gebur

gebur

(ɡəˈbʊə)
n
(Historical Terms) obsolete a tenant farmer
[OE gebūr]
Collins English Dictionary – Complete and Unabridged, 12th Edition 2014 © HarperCollins Publishers 1991, 1994, 1998, 2000, 2003, 2006, 2007, 2009, 2011, 2014
References in periodicals archive ?
The Canadian Oxford Dictionary uses somewhat geographic terminology to describe a "neighbour" as "a person, institution, etc., resident or established next door to or near or nearest another." (8) This conception of a neighbour reflects the word's origins, a combination of Old English neah (near) with gebur (dweller).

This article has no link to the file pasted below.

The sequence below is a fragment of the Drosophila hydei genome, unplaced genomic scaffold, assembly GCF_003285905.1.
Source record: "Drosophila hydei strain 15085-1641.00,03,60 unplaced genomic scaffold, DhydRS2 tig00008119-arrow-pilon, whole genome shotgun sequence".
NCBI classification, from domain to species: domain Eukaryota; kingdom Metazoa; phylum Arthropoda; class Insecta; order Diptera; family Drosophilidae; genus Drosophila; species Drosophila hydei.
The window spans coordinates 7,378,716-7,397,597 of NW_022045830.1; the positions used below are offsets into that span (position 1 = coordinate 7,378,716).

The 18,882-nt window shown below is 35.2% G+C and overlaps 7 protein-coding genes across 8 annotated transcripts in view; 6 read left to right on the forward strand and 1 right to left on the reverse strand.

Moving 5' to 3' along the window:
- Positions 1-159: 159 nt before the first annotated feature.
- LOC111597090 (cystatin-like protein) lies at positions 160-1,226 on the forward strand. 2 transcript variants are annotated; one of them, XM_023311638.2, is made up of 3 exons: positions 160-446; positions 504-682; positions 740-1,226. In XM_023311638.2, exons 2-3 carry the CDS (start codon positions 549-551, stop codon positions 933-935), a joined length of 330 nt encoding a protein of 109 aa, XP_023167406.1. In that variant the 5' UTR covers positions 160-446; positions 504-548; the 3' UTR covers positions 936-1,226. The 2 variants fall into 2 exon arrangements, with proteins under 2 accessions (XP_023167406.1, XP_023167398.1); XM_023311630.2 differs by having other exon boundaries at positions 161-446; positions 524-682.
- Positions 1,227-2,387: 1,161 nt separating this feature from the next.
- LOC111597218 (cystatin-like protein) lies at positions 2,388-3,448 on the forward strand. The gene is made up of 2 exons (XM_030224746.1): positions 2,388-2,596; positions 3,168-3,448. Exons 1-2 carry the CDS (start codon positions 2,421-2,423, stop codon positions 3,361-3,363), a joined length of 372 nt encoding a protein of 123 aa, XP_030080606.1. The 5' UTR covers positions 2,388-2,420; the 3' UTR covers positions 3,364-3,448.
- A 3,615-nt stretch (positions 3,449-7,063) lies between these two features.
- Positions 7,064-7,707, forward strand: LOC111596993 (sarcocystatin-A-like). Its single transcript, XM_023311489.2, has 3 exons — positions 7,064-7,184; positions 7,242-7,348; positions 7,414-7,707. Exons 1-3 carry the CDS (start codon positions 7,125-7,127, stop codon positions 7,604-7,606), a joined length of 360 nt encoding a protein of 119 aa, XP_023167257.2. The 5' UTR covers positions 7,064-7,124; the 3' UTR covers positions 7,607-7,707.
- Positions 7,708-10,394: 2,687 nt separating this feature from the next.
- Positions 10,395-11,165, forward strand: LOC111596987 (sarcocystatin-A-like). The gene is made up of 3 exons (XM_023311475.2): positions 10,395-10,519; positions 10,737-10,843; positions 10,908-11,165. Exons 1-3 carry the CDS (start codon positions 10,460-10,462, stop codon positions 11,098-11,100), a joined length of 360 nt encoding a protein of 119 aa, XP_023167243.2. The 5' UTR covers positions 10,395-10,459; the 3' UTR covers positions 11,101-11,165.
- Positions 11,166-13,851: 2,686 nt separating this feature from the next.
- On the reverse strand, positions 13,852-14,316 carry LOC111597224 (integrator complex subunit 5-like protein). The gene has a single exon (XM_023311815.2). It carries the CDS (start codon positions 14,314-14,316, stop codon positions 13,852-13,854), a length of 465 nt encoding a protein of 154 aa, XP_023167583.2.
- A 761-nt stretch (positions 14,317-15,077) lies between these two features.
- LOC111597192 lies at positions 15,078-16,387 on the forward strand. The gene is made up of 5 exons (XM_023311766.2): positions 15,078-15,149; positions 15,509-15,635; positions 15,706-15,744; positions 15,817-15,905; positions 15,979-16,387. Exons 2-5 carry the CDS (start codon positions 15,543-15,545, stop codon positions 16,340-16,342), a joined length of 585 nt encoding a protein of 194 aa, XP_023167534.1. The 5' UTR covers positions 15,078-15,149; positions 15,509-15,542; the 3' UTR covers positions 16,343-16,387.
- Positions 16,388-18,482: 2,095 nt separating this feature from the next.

Marine Detachment USS Yorktown: Larry Gebur (320) 769-2561; flgebur@frontiernet.net
The difference in the development of the English cognate is striking: The word `Neighbour' (from the Old English neahgebur - neah [nigh- proximity] + gebur [bur, Old German, to dwell]) has rustic connotations and gives us `boorish' and Boer.
Citing In re Gebur, (187) an objection to claim of proceeds from disposition of marital property was sustained.